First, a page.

Friday, January 09, 2009

Dennis Baker Reinforces Daisey's Point Thanks to Leonard Lopate

Dennis Baker, who is possibly more tenacious than I am about the necessity to make artists part of a community, posts about a recent WNYC Leonard Lopate show (link provided), which talks about Suzan Lori-Parks at the Public. Good stuff, Dennis!

Mike Daisey on Community

Over on Mike Daisey's blog, he is taking the time to respond to a critic who seems to almost willfully miss the point. I'd like to draw attention, once again, to what seems to me to be Daisey's major point in How Theatre Failed America: the need for stability in the lives of artists. [emphasis in red]

"Daisey believes that the gorgeous new buildings American theaters are constructing have trapped them into uninspired, ultraconservative productions."

Once again, my concern is that the emphasis on buildings and real estate traps theaters into not creating artistic ensembles that draw strength from their communities, which then in turn weaken the art form by outsourcing acting and not giving necessary stability to the artists that could actually be the backbone of those theaters. While I do think this kind of corporate thinking in many cases leads to bad productions, I was very clear in scene three that often it does work—many individual productions are excellent, when individual artists make things work, regardless of the environment they are in. This is not only a flattening of the piece—it is just not what I'm speaking about.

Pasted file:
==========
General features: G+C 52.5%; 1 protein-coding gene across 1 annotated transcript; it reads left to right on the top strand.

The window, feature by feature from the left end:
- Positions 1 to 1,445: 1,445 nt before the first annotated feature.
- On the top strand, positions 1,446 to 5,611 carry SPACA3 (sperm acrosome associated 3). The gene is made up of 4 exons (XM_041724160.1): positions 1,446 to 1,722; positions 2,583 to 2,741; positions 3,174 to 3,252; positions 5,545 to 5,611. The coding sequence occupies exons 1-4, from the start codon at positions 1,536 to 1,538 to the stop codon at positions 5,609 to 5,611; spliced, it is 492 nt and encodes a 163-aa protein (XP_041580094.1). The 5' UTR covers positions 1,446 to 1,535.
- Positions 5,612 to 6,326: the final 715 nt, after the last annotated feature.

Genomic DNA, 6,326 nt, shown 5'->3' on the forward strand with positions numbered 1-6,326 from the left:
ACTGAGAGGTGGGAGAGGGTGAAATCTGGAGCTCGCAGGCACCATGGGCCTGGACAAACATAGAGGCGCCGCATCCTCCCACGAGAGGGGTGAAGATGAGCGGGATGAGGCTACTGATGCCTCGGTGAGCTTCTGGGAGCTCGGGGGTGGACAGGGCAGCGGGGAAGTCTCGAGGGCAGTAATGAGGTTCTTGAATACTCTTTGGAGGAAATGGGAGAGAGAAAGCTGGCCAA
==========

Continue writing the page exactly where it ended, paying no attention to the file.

"Freedom from expensive surroundings is no guarantee of theatrical quality."

I never implied that it was. Many terrible plays being produced in cheap venues constantly, certainly.

The error here is conflating an absolute of "theatrical quality" with my intentions. I'm interested in a fundamental shift in how the regional theaters of America conceive of themselves, and a value change that involves foster and supporting artists within their cities to create work. It's my belief that local connection and continuity plays a large part of the tissue needed to make things work.

Do we need theatrical quality? Absolutely. Of course we do—that's obvious. HOW we achieve that end, and what kind of theater we have in this country to make these productions happen is the concern of my monologue. Once again, the piece does not slavishly concern itself with the kinds of theater being performed—the concern is that the living moment and experience is happening, AND that it be working toward environments where communities can form to actually care and foster that work.

Why is this such a difficult concept for so many people to understand? Why is it so difficult to imagine that stability and continuity might actually lead to better art? Why is it that every football fam (and I count myself one) knows that the amount of time their offensive line has played together is the most important factor in the number of wins their team has, but theatre people regularly fret that spending more than six weeks with the same people will lead to creative stagnation? It is beyond comprehension. Read any book by a sports coach, and you will see how important it is to championships that players play together over time. Take a look at the number of World Series that the New York "Revolving Door" Yankees have won while Steinbrenner fires and hires coaches and players every twenty minutes in a quest to have a team made up of "stars."

It is about continuity. First and foremost, more important (dare I say it) than even talent. Because talent grows with experience together, and experience grows with time.

Think Again: Funding and Budgets in the Arts

Every once in a while, I think I'll post a link or two to posts written earlier in the life of Theatre Ideas that seem worth revisiting ...